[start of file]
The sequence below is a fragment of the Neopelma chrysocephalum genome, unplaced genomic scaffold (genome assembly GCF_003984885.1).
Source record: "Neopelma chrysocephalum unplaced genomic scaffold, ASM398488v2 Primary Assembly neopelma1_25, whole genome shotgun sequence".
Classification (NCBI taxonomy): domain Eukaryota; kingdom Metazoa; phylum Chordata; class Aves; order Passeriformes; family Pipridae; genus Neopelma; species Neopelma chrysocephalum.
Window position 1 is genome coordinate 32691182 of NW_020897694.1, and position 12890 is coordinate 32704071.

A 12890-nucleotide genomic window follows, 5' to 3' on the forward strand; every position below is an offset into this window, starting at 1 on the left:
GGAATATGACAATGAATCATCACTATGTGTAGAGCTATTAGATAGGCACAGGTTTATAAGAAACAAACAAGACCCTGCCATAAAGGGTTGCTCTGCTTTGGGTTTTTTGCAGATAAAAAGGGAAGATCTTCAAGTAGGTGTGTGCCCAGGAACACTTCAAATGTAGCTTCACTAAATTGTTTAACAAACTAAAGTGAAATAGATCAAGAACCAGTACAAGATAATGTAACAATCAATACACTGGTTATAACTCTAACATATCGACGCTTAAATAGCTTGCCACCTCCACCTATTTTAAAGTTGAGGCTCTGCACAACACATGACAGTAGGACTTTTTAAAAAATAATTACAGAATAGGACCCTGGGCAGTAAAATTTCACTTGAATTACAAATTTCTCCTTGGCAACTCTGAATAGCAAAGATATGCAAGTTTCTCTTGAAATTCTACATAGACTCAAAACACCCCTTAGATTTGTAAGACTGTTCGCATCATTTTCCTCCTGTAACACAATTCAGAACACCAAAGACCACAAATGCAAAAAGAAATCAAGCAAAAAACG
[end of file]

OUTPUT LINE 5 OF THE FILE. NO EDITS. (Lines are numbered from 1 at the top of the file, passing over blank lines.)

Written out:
A 12890-nucleotide genomic window follows, 5' to 3' on the forward strand; every position below is an offset into this window, starting at 1 on the left: